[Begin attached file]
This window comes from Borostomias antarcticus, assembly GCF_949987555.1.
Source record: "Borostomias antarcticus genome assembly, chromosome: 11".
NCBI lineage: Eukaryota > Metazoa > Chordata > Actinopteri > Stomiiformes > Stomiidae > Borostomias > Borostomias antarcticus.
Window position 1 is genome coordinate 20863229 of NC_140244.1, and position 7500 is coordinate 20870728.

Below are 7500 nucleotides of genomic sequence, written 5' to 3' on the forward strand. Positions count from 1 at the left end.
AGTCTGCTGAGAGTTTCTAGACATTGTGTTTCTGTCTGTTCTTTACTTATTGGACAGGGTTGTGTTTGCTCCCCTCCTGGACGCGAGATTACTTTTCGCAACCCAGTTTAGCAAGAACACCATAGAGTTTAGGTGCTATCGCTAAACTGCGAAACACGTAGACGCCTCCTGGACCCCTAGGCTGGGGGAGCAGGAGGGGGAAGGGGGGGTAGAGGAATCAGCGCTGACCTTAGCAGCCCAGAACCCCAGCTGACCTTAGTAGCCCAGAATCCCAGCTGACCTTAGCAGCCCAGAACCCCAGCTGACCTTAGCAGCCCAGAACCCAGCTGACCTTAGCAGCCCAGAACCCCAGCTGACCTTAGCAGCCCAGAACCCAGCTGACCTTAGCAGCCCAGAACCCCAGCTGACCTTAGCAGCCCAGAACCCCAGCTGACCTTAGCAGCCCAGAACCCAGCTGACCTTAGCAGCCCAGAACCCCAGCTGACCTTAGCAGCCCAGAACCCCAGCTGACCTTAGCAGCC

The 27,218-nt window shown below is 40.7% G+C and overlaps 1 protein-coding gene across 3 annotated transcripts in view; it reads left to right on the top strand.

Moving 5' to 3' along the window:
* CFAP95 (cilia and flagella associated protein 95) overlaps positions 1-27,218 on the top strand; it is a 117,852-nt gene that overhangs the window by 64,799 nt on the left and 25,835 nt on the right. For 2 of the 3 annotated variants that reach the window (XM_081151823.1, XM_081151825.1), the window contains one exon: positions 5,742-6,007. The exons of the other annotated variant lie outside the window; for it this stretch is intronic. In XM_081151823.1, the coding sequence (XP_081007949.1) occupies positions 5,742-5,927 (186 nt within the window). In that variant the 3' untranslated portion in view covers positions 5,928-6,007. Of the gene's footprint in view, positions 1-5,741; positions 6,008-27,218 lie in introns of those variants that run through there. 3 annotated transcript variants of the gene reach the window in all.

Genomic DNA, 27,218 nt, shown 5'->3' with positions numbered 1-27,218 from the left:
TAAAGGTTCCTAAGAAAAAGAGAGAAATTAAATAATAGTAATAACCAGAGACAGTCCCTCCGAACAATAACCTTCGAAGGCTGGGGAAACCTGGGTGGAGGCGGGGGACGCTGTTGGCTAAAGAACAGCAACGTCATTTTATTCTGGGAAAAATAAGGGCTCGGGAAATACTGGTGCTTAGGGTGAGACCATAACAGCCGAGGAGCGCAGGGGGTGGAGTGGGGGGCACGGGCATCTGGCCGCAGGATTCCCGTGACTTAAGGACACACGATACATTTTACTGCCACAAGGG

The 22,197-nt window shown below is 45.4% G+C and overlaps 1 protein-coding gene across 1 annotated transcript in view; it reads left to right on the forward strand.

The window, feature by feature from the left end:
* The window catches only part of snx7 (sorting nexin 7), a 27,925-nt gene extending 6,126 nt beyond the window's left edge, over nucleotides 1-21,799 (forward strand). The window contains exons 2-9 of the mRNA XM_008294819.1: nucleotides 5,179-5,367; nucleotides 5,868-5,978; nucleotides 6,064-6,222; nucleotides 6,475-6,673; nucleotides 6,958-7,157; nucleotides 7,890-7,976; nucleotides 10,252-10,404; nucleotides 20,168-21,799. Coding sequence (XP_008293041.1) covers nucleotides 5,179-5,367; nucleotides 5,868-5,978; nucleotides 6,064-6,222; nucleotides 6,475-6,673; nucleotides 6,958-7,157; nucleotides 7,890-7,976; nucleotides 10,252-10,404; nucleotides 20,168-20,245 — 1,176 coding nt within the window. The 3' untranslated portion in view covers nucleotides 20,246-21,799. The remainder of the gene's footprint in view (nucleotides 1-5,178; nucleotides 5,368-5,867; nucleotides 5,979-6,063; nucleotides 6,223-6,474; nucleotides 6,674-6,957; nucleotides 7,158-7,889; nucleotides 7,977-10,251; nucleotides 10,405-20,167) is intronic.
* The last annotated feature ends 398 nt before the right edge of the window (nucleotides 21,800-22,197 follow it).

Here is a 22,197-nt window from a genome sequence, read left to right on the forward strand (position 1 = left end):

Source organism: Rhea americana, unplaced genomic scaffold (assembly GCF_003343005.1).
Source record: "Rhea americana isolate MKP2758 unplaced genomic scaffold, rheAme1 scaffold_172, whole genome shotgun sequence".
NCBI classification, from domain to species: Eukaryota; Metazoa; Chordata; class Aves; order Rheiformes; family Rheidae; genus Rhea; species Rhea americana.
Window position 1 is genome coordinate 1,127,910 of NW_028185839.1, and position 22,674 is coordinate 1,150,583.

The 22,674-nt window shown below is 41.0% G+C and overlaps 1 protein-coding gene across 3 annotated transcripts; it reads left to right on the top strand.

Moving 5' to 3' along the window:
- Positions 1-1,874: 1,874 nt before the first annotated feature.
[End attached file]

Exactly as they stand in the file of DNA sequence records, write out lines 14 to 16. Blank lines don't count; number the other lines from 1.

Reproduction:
* The window catches only part of snx7 (sorting nexin 7), a 27,925-nt gene extending 6,126 nt beyond the window's left edge, over nucleotides 1-21,799 (forward strand). The window contains exons 2-9 of the mRNA XM_008294819.1: nucleotides 5,179-5,367; nucleotides 5,868-5,978; nucleotides 6,064-6,222; nucleotides 6,475-6,673; nucleotides 6,958-7,157; nucleotides 7,890-7,976; nucleotides 10,252-10,404; nucleotides 20,168-21,799. Coding sequence (XP_008293041.1) covers nucleotides 5,179-5,367; nucleotides 5,868-5,978; nucleotides 6,064-6,222; nucleotides 6,475-6,673; nucleotides 6,958-7,157; nucleotides 7,890-7,976; nucleotides 10,252-10,404; nucleotides 20,168-20,245 — 1,176 coding nt within the window. The 3' untranslated portion in view covers nucleotides 20,246-21,799. The remainder of the gene's footprint in view (nucleotides 1-5,178; nucleotides 5,368-5,867; nucleotides 5,979-6,063; nucleotides 6,223-6,474; nucleotides 6,674-6,957; nucleotides 7,158-7,889; nucleotides 7,977-10,251; nucleotides 10,405-20,167) is intronic.
* The last annotated feature ends 398 nt before the right edge of the window (nucleotides 21,800-22,197 follow it).

Here is a 22,197-nt window from a genome sequence, read left to right on the forward strand (position 1 = left end):